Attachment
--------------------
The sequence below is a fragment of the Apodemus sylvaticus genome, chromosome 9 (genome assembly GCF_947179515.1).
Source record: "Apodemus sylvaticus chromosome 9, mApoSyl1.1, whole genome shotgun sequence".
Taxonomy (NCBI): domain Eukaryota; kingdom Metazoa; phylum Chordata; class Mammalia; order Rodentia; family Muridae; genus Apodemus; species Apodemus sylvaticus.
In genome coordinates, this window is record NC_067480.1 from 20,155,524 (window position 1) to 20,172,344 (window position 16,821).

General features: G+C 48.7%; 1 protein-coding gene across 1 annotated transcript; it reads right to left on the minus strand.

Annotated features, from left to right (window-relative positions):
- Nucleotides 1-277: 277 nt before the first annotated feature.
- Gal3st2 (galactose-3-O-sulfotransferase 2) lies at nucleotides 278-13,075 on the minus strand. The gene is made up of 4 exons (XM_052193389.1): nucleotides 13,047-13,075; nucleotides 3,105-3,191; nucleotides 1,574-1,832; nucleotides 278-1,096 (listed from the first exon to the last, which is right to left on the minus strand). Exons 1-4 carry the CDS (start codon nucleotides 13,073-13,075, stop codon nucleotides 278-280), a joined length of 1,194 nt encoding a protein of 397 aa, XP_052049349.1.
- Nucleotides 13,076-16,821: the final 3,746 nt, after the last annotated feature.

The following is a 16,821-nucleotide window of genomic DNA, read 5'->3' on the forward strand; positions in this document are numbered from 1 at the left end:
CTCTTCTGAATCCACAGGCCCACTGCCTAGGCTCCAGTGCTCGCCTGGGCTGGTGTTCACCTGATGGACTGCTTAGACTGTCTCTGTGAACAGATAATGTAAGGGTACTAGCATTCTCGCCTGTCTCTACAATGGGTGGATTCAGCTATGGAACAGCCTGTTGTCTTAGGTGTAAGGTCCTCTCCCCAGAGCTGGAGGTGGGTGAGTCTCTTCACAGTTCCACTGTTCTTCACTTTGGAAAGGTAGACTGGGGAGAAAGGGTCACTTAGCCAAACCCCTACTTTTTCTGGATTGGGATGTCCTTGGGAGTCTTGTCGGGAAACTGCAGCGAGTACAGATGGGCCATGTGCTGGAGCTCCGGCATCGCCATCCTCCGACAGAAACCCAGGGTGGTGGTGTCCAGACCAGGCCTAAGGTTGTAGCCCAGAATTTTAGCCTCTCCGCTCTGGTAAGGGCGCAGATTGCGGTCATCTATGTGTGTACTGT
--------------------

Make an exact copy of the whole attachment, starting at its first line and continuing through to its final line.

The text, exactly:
The sequence below is a fragment of the Apodemus sylvaticus genome, chromosome 9 (genome assembly GCF_947179515.1).
Source record: "Apodemus sylvaticus chromosome 9, mApoSyl1.1, whole genome shotgun sequence".
Taxonomy (NCBI): domain Eukaryota; kingdom Metazoa; phylum Chordata; class Mammalia; order Rodentia; family Muridae; genus Apodemus; species Apodemus sylvaticus.
In genome coordinates, this window is record NC_067480.1 from 20,155,524 (window position 1) to 20,172,344 (window position 16,821).

General features: G+C 48.7%; 1 protein-coding gene across 1 annotated transcript; it reads right to left on the minus strand.

Annotated features, from left to right (window-relative positions):
- Nucleotides 1-277: 277 nt before the first annotated feature.
- Gal3st2 (galactose-3-O-sulfotransferase 2) lies at nucleotides 278-13,075 on the minus strand. The gene is made up of 4 exons (XM_052193389.1): nucleotides 13,047-13,075; nucleotides 3,105-3,191; nucleotides 1,574-1,832; nucleotides 278-1,096 (listed from the first exon to the last, which is right to left on the minus strand). Exons 1-4 carry the CDS (start codon nucleotides 13,073-13,075, stop codon nucleotides 278-280), a joined length of 1,194 nt encoding a protein of 397 aa, XP_052049349.1.
- Nucleotides 13,076-16,821: the final 3,746 nt, after the last annotated feature.

The following is a 16,821-nucleotide window of genomic DNA, read 5'->3' on the forward strand; positions in this document are numbered from 1 at the left end:
CTCTTCTGAATCCACAGGCCCACTGCCTAGGCTCCAGTGCTCGCCTGGGCTGGTGTTCACCTGATGGACTGCTTAGACTGTCTCTGTGAACAGATAATGTAAGGGTACTAGCATTCTCGCCTGTCTCTACAATGGGTGGATTCAGCTATGGAACAGCCTGTTGTCTTAGGTGTAAGGTCCTCTCCCCAGAGCTGGAGGTGGGTGAGTCTCTTCACAGTTCCACTGTTCTTCACTTTGGAAAGGTAGACTGGGGAGAAAGGGTCACTTAGCCAAACCCCTACTTTTTCTGGATTGGGATGTCCTTGGGAGTCTTGTCGGGAAACTGCAGCGAGTACAGATGGGCCATGTGCTGGAGCTCCGGCATCGCCATCCTCCGACAGAAACCCAGGGTGGTGGTGTCCAGACCAGGCCTAAGGTTGTAGCCCAGAATTTTAGCCTCTCCGCTCTGGTAAGGGCGCAGATTGCGGTCATCTATGTGTGTACTGT